This post caught my eye with the catchy title and it continues with clear examples which make it engaging for the reader. I particularly like the use of a video as a source due as it entices potential readers.

    I did however feel at times that the answer deviated from the question and although these examples were clear and concise they could have been linked back to the question a little more. Having said that talking about your parents and emoji’s did amuse me and most certainly answered the second part of the question.

    In regard to the theory behind the essay your definitions are clear and concise. I do however feel that you could have mentioned the fact that these two absolutes are not the only options. There is a balance between into which people may categorise their online identity. This is something that I mentioned in my own blog so please feel free to take a look.


    1. Hi Gus,
      Thanks for your feedback, I’m glad you found it entertaining. I will definitely take into consideration your points about my references back to the question. I had a look at yours too and I liked your reference to the balance between the two sides of the spectrum; its something I will definitely draw upon and look further into!


  2. Hi Davina,

    I found your post incredibly interesting and easy to read as it was very well structured, first introducing the concept of digital ‘natives and immigrants’, and then going on to explain why in actual fact it is not this simple. You then go on to explain your critique, citing your own personal experience, which I felt help illustrate your point well, as a family can easily highlight generational differences.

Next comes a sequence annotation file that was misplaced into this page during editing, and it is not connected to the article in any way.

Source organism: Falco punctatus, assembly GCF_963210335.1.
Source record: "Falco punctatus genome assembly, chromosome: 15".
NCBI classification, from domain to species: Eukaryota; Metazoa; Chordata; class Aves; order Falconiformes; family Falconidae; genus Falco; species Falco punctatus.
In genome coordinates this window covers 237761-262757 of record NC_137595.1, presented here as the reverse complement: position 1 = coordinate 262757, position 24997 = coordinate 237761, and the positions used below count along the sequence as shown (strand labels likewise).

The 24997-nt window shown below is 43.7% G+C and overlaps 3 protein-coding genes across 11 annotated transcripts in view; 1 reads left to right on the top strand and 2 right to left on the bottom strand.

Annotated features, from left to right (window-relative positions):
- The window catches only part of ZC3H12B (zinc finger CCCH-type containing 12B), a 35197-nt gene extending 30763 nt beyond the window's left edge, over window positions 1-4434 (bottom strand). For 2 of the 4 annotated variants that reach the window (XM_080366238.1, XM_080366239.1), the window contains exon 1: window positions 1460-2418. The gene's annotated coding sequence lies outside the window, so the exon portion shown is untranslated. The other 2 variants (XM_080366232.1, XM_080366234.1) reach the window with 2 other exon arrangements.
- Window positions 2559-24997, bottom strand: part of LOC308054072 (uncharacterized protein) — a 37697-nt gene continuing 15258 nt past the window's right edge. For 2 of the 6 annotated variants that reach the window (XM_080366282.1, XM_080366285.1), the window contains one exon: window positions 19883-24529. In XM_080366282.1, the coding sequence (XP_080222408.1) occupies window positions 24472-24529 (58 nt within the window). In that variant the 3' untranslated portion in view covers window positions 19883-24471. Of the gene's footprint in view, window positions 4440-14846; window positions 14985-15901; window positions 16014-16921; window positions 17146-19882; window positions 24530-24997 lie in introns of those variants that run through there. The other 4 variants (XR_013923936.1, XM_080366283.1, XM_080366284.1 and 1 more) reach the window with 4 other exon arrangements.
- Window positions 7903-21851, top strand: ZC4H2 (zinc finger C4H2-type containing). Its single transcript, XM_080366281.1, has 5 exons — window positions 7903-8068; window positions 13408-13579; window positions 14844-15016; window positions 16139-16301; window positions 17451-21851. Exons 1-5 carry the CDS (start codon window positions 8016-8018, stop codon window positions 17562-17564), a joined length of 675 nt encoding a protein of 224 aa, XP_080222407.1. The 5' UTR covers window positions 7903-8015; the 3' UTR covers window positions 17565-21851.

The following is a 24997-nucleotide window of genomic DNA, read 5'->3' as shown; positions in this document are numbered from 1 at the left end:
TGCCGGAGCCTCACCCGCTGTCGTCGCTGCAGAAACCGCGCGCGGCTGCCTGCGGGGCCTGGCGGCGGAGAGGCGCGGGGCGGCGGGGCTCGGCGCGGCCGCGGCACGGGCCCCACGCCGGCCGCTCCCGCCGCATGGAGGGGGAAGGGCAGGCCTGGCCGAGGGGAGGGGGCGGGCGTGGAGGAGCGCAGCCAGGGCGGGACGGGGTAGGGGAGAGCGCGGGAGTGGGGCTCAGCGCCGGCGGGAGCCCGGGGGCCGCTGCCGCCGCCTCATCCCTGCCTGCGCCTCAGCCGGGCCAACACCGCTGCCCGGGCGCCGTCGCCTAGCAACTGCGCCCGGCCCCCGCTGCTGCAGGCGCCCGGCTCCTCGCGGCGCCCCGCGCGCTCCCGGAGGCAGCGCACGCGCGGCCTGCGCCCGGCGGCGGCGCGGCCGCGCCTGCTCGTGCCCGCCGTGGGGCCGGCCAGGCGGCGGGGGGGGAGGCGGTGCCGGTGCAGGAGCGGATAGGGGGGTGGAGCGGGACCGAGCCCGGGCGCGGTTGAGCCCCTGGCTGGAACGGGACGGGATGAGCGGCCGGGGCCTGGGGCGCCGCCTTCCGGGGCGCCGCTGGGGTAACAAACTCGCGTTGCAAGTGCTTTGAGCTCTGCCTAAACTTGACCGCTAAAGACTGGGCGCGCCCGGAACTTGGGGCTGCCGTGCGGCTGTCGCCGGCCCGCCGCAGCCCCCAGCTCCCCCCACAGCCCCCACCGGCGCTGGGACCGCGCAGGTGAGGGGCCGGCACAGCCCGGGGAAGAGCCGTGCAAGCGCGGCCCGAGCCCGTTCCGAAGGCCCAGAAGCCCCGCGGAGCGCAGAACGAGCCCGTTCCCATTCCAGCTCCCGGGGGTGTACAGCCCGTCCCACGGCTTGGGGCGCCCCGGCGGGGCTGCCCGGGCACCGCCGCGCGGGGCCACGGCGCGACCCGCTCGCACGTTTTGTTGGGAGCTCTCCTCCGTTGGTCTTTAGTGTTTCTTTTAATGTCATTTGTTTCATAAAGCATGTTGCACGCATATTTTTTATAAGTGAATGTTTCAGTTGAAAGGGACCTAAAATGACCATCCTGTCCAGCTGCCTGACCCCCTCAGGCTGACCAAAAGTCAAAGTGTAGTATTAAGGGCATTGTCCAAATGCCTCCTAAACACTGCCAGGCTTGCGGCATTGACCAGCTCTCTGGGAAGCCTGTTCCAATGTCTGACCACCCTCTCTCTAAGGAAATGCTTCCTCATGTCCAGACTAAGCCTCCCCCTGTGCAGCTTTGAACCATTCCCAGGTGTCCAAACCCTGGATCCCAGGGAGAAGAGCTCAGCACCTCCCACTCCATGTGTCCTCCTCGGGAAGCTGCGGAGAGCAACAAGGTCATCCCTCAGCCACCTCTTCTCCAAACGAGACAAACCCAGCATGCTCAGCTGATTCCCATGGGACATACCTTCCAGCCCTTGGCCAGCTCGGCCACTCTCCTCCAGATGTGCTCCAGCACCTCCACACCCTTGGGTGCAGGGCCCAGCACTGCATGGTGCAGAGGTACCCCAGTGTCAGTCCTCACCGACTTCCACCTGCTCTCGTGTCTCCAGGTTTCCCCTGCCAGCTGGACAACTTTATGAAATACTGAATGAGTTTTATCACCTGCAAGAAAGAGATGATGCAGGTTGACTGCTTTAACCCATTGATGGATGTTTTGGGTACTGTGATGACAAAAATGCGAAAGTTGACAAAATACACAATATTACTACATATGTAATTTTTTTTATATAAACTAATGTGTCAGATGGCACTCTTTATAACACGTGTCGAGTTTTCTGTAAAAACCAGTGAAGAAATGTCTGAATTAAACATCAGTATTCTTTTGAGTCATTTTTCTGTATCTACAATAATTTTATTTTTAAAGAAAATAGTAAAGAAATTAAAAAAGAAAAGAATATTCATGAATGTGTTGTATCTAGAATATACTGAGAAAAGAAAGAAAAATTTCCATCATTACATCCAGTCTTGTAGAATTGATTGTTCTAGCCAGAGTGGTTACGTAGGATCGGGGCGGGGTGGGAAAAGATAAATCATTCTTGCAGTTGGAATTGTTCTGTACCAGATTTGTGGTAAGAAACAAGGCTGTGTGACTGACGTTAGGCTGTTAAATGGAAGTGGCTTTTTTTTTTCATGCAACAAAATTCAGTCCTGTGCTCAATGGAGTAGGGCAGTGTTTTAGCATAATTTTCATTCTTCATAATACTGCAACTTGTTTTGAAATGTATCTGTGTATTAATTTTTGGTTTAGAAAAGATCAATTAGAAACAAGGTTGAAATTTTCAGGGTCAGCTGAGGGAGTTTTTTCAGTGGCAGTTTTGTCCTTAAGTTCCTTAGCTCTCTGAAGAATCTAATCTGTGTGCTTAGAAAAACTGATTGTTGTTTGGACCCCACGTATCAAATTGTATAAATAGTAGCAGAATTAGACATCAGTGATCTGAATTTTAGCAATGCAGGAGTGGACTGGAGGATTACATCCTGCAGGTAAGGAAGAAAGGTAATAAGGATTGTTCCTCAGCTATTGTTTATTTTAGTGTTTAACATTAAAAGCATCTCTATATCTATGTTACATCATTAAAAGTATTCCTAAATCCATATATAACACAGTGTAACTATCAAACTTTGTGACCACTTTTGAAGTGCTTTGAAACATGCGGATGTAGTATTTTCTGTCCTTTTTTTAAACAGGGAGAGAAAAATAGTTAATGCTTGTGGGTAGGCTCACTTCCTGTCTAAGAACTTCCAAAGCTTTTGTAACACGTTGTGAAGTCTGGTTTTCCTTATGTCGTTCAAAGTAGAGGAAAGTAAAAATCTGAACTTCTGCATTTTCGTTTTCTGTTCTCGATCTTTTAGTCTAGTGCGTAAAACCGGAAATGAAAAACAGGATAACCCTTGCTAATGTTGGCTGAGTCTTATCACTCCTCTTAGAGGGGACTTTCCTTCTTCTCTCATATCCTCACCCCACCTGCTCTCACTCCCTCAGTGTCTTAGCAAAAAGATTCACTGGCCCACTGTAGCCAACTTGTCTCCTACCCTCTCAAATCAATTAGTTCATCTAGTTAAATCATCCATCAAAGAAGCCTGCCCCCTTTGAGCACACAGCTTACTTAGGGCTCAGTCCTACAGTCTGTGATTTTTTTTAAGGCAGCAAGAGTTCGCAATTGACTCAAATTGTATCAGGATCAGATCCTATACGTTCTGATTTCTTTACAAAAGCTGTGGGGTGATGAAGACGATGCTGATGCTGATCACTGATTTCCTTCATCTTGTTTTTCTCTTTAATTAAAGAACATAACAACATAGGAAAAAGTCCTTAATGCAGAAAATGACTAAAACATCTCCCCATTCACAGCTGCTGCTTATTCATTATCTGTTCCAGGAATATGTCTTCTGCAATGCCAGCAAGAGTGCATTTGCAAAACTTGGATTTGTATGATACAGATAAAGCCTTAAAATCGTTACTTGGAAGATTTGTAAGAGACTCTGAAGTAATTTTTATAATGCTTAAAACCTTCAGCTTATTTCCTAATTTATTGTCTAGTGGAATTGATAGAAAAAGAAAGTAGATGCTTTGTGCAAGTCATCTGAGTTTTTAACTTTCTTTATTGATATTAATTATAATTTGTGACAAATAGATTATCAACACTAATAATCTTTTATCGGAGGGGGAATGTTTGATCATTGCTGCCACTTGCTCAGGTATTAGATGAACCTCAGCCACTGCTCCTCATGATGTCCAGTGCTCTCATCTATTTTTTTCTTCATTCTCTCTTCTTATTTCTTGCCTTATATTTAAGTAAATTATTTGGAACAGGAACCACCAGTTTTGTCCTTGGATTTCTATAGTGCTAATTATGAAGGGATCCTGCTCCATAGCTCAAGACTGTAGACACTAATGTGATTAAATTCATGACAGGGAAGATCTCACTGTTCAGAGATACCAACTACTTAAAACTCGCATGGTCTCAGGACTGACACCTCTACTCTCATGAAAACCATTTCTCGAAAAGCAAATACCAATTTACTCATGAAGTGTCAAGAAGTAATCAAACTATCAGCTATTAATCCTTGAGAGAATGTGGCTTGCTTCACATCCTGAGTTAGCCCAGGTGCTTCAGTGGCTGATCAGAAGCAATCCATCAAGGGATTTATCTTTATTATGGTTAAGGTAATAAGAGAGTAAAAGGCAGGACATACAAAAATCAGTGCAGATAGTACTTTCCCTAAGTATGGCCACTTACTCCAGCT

As you point out, purpose is a key factor in how ‘native’ someone is to the digital world, based on which aspect of the digital they most frequently employ. However, I feel you could be more concise here in order to make a more succinct post overall, as you illustrate most of your points with at least two examples, which may not always be necessary.

    In the penultimate paragraph you make a good point about being born into the ‘digital’ as you yourself were born into speaking Twi, a good metaphor for those attempting to understand the digital. However, I struggled slightly to understand the connection between learning a language being harder than learning about technology, and the fact that it was the older generation who pioneered the digital. Is the suggestion that there was nobody speaking ‘the digital language’ before this?

    I certainly agree with your conclusion, as it links to much of my own post, but perhaps you could find a way of phrasing that makes it link more clearly to the content of your discussion. Overall, though, a very insightful read.


    1. Hi! Thanks alot for your response, I’m glad you enjoyed it and were able to pick up on my points and the illustrations I made and I will definitely work on the pointers you have given me.

      In regards to your comment about the comparisons made between learning a new language and technology, the point I was making was less about what is harder to do and more about the fact that learning it has less to do with being born into it and more to do with being able to adapt to the skills required (and subsequently the older generation/adult individuals who as you rightly phrased pioneered the digital were the first to speak this language meaning the divisions may not always be about age. So in summing up an answer to your last question, yes, that is exactly what I am suggesting; that age (or being born into something) does not necessarily determine digital ability.